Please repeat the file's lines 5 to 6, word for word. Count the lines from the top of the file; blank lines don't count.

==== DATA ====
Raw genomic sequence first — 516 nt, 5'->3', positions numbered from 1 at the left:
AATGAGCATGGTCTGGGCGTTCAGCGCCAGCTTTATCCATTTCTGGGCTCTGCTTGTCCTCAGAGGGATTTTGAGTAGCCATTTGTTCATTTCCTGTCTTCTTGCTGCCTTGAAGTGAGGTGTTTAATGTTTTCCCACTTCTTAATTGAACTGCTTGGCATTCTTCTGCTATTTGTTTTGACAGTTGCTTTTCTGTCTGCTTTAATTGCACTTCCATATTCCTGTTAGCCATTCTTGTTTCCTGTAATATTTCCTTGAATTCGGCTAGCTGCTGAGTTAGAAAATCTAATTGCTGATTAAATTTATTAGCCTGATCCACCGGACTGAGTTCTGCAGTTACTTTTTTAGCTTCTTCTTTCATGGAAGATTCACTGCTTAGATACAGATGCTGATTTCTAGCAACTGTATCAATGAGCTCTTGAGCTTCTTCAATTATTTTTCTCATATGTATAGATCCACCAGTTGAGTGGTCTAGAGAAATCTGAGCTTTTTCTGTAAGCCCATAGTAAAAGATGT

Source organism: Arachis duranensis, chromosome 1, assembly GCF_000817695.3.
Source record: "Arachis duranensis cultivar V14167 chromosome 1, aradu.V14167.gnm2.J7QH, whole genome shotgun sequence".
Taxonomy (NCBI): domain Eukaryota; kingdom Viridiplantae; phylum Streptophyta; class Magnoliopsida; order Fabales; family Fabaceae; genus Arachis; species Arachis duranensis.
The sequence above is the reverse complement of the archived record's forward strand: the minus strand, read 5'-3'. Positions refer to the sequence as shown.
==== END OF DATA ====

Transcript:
Taxonomy (NCBI): domain Eukaryota; kingdom Viridiplantae; phylum Streptophyta; class Magnoliopsida; order Fabales; family Fabaceae; genus Arachis; species Arachis duranensis.
The sequence above is the reverse complement of the archived record's forward strand: the minus strand, read 5'-3'. Positions refer to the sequence as shown.